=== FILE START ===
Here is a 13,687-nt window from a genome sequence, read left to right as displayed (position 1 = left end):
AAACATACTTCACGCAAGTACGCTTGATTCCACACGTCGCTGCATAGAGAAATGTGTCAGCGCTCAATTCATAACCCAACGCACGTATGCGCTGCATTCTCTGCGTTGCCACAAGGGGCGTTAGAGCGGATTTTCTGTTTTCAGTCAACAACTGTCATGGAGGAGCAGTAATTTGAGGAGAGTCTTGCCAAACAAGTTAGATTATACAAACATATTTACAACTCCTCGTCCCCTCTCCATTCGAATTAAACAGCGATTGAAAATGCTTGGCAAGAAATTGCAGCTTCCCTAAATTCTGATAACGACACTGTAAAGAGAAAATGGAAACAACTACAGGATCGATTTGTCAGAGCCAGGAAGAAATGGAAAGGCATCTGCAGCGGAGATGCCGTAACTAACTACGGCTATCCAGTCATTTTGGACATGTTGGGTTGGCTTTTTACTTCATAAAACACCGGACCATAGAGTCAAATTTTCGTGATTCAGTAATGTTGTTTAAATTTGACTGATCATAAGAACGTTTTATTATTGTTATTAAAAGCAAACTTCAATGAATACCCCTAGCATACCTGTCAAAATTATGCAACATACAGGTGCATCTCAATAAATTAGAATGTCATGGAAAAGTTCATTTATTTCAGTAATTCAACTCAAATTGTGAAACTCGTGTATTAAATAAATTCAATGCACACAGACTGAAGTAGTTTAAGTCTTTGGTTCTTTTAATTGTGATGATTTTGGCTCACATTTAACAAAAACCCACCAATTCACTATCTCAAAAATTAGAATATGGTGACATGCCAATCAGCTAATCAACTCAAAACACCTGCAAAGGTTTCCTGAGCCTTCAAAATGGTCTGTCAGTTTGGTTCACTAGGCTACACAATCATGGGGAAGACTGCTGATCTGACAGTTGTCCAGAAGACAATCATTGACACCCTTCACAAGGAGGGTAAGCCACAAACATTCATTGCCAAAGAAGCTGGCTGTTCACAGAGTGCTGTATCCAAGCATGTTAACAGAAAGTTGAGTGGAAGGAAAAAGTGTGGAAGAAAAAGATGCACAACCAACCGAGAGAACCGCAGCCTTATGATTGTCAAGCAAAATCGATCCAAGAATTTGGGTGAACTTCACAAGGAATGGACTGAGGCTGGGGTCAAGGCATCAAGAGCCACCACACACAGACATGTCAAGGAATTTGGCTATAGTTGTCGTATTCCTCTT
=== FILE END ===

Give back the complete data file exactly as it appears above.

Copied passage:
Here is a 13,687-nt window from a genome sequence, read left to right as displayed (position 1 = left end):
AAACATACTTCACGCAAGTACGCTTGATTCCACACGTCGCTGCATAGAGAAATGTGTCAGCGCTCAATTCATAACCCAACGCACGTATGCGCTGCATTCTCTGCGTTGCCACAAGGGGCGTTAGAGCGGATTTTCTGTTTTCAGTCAACAACTGTCATGGAGGAGCAGTAATTTGAGGAGAGTCTTGCCAAACAAGTTAGATTATACAAACATATTTACAACTCCTCGTCCCCTCTCCATTCGAATTAAACAGCGATTGAAAATGCTTGGCAAGAAATTGCAGCTTCCCTAAATTCTGATAACGACACTGTAAAGAGAAAATGGAAACAACTACAGGATCGATTTGTCAGAGCCAGGAAGAAATGGAAAGGCATCTGCAGCGGAGATGCCGTAACTAACTACGGCTATCCAGTCATTTTGGACATGTTGGGTTGGCTTTTTACTTCATAAAACACCGGACCATAGAGTCAAATTTTCGTGATTCAGTAATGTTGTTTAAATTTGACTGATCATAAGAACGTTTTATTATTGTTATTAAAAGCAAACTTCAATGAATACCCCTAGCATACCTGTCAAAATTATGCAACATACAGGTGCATCTCAATAAATTAGAATGTCATGGAAAAGTTCATTTATTTCAGTAATTCAACTCAAATTGTGAAACTCGTGTATTAAATAAATTCAATGCACACAGACTGAAGTAGTTTAAGTCTTTGGTTCTTTTAATTGTGATGATTTTGGCTCACATTTAACAAAAACCCACCAATTCACTATCTCAAAAATTAGAATATGGTGACATGCCAATCAGCTAATCAACTCAAAACACCTGCAAAGGTTTCCTGAGCCTTCAAAATGGTCTGTCAGTTTGGTTCACTAGGCTACACAATCATGGGGAAGACTGCTGATCTGACAGTTGTCCAGAAGACAATCATTGACACCCTTCACAAGGAGGGTAAGCCACAAACATTCATTGCCAAAGAAGCTGGCTGTTCACAGAGTGCTGTATCCAAGCATGTTAACAGAAAGTTGAGTGGAAGGAAAAAGTGTGGAAGAAAAAGATGCACAACCAACCGAGAGAACCGCAGCCTTATGATTGTCAAGCAAAATCGATCCAAGAATTTGGGTGAACTTCACAAGGAATGGACTGAGGCTGGGGTCAAGGCATCAAGAGCCACCACACACAGACATGTCAAGGAATTTGGCTATAGTTGTCGTATTCCTCTT